Friday, September 10, 2021

Food & Drinks in Nauru

Australia and OceaniaNauruFood & Drinks in Nauru

Food in Nauru

The majority of the food is imported from Australia and comes by ship or plane once every six to eight weeks. There is Western and Asian (mainly Chinese) cuisine available. Dishes may not be as substantial and hearty as the original counterparts due to the tropical environment. Because not all components are always accessible, meals are often kept basic.

Seafood is extremely popular in Nauru’s eateries since it is an island country. As beef is one of their primary meals, cooked and smoked hams are also extremely popular.


  • Fast food kiosk. Capelle’s store on the island’s north. It specializes on western quick food.
  • Kasuo. Near the Aiwo hotel, there is a Chinese restaurant. Mostly serves seafood, fried rice, and noodles.

In addition to this, there are a few tiny cheap “dining establishments” that serve Chinese cuisine.


  • Reynaldo’s formal name is Reynaldo Reynaldo (next to the airport terminal). Reynaldo’s is a well-known name among Nauru’s restaurants and pubs. It is a neighborhood eatery that serves genuine Chinese food. It is also one of the few locations in Nauru that serves alcohol.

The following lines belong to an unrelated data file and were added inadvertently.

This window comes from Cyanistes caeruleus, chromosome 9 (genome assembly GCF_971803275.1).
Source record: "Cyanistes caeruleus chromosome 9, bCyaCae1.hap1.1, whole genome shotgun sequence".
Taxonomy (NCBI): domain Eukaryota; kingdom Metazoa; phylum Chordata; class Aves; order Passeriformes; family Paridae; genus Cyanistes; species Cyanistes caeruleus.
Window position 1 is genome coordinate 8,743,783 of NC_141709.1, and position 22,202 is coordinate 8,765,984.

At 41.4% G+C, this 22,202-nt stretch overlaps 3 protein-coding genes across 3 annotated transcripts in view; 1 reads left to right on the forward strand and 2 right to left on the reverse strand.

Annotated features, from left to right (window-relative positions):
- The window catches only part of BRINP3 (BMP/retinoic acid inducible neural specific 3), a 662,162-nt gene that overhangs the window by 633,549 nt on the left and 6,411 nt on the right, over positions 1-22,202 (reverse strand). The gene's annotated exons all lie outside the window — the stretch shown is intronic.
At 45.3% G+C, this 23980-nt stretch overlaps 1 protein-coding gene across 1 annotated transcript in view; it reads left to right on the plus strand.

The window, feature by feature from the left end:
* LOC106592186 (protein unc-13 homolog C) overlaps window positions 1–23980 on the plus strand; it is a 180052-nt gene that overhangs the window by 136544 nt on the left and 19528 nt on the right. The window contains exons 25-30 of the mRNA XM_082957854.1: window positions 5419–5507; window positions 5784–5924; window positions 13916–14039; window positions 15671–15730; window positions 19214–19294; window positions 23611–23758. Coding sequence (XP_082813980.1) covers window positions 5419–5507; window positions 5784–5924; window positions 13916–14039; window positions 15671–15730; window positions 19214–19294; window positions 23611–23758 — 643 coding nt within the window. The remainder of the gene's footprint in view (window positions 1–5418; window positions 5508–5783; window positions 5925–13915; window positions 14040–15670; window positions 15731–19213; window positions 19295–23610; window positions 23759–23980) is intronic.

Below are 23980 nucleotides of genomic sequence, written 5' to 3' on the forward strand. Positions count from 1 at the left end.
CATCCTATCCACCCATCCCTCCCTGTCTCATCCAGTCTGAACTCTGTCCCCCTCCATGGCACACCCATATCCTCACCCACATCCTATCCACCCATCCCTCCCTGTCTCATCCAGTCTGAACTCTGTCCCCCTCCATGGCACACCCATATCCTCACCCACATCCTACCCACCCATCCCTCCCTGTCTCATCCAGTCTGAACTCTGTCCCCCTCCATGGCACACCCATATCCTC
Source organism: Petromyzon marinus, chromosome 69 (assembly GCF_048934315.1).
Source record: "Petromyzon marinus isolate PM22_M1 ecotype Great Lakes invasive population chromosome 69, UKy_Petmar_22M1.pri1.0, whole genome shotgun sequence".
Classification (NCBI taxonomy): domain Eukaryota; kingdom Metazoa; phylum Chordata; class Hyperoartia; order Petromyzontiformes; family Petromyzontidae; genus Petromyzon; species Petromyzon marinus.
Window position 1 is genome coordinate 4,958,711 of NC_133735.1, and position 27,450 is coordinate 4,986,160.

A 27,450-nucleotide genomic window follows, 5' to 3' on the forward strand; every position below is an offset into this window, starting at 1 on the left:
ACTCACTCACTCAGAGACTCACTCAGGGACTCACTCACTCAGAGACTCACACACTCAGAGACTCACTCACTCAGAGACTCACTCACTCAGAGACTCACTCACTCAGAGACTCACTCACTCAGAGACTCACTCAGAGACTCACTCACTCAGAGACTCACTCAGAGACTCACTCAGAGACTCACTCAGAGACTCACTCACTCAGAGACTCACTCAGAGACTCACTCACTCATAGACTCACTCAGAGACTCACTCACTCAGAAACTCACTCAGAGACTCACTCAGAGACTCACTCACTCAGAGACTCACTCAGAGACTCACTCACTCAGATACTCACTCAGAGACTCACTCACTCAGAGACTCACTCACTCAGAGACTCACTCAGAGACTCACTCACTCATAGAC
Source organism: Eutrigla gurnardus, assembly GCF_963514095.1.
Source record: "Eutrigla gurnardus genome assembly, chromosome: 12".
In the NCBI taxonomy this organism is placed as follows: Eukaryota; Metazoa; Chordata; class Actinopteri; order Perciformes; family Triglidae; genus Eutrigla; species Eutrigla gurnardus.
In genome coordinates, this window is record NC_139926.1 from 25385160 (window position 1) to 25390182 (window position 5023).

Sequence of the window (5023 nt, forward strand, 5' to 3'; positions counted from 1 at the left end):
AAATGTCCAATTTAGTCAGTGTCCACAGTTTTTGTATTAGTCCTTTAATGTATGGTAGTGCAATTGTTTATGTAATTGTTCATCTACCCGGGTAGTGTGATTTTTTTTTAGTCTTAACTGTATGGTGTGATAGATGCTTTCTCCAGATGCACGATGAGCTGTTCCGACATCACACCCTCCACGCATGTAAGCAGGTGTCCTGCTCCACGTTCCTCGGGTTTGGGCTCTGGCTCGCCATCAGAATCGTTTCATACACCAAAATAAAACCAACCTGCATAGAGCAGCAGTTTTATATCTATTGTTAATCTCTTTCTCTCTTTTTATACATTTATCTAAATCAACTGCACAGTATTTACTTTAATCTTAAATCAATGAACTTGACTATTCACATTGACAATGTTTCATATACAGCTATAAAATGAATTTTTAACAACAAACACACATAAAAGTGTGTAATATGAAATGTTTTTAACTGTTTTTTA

• The Bay Restaurant (Anibare Bay). Specialising on seafood dishes, but also serving pizza and Indian cuisine. Actually, it is in Anibare, where the local fishing boats dock. Review sites rate this as the finest restaurant on the island, and it is popular with both tourists and residents.
  • Anibare (at Menen Hotel). Seafood and foreign cuisine.
  • Oriental (at Menen Hotel). Various Asian cuisines (Thai, Indian, Chinese).


  • Yaren district, Antinas (near the southern end of the runway). A somewhat upmarket seafood restaurant that also serves alcohol.

Drinks in Nauru

Reef Bar is a bar located on the reef (at the Menen Hotel). Nauru’s sole public bar. If you stay at the other hotel on the island, Od-N-Aiwo, it’s approximately 5.5 kilometers distant around the ring road. It offers Australian beers as well as foreign spirits. There are a couple of pool tables, satellite TV, and recorded music in the barroom. It’s busy on weekends since Nauruans get paid on Fridays, but it’s quiet on weeknights. The locals will gladly greet newcomers, and the expats will typically strike up a conversation as well. There are no flip flops or thongs allowed (enclosed sandals are OK), and males must wear a collar.

Aside from that, restaurants and stores sell soft drinks and, in certain cases, alcoholic beverages.